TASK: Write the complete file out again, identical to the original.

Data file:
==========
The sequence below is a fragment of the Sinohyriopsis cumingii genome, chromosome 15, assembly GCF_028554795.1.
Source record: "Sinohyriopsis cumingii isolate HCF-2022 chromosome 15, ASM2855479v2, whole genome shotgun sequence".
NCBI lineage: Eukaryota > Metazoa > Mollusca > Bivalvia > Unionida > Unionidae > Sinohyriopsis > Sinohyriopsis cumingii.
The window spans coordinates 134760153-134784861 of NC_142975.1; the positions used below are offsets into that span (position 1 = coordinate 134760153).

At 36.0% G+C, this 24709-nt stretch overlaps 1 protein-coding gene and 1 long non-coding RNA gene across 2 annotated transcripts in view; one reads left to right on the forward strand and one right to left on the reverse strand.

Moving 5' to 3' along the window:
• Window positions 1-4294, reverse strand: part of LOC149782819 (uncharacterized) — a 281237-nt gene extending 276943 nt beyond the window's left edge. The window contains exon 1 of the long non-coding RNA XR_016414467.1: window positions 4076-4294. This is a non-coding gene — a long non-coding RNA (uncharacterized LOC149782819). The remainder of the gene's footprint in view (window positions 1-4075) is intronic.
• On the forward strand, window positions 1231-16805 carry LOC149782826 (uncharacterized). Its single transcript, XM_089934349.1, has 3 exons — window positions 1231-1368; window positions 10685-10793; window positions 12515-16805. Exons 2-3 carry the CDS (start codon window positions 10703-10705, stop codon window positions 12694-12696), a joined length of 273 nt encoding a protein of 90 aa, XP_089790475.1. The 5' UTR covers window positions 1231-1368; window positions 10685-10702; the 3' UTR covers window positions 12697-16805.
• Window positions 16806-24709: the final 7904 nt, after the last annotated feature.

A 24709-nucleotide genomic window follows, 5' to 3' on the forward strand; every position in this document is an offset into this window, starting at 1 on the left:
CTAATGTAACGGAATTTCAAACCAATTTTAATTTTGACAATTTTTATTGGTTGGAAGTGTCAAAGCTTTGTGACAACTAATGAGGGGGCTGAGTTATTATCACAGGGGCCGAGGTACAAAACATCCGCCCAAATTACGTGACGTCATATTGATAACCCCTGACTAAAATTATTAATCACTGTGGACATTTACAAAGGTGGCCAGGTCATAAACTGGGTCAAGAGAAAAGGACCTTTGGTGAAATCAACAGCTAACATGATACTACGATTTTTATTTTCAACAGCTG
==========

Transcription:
The sequence below is a fragment of the Sinohyriopsis cumingii genome, chromosome 15, assembly GCF_028554795.1.
Source record: "Sinohyriopsis cumingii isolate HCF-2022 chromosome 15, ASM2855479v2, whole genome shotgun sequence".
NCBI lineage: Eukaryota > Metazoa > Mollusca > Bivalvia > Unionida > Unionidae > Sinohyriopsis > Sinohyriopsis cumingii.
The window spans coordinates 134760153-134784861 of NC_142975.1; the positions used below are offsets into that span (position 1 = coordinate 134760153).

At 36.0% G+C, this 24709-nt stretch overlaps 1 protein-coding gene and 1 long non-coding RNA gene across 2 annotated transcripts in view; one reads left to right on the forward strand and one right to left on the reverse strand.

Moving 5' to 3' along the window:
• Window positions 1-4294, reverse strand: part of LOC149782819 (uncharacterized) — a 281237-nt gene extending 276943 nt beyond the window's left edge. The window contains exon 1 of the long non-coding RNA XR_016414467.1: window positions 4076-4294. This is a non-coding gene — a long non-coding RNA (uncharacterized LOC149782819). The remainder of the gene's footprint in view (window positions 1-4075) is intronic.
• On the forward strand, window positions 1231-16805 carry LOC149782826 (uncharacterized). Its single transcript, XM_089934349.1, has 3 exons — window positions 1231-1368; window positions 10685-10793; window positions 12515-16805. Exons 2-3 carry the CDS (start codon window positions 10703-10705, stop codon window positions 12694-12696), a joined length of 273 nt encoding a protein of 90 aa, XP_089790475.1. The 5' UTR covers window positions 1231-1368; window positions 10685-10702; the 3' UTR covers window positions 12697-16805.
• Window positions 16806-24709: the final 7904 nt, after the last annotated feature.

A 24709-nucleotide genomic window follows, 5' to 3' on the forward strand; every position in this document is an offset into this window, starting at 1 on the left:
CTAATGTAACGGAATTTCAAACCAATTTTAATTTTGACAATTTTTATTGGTTGGAAGTGTCAAAGCTTTGTGACAACTAATGAGGGGGCTGAGTTATTATCACAGGGGCCGAGGTACAAAACATCCGCCCAAATTACGTGACGTCATATTGATAACCCCTGACTAAAATTATTAATCACTGTGGACATTTACAAAGGTGGCCAGGTCATAAACTGGGTCAAGAGAAAAGGACCTTTGGTGAAATCAACAGCTAACATGATACTACGATTTTTATTTTCAACAGCTG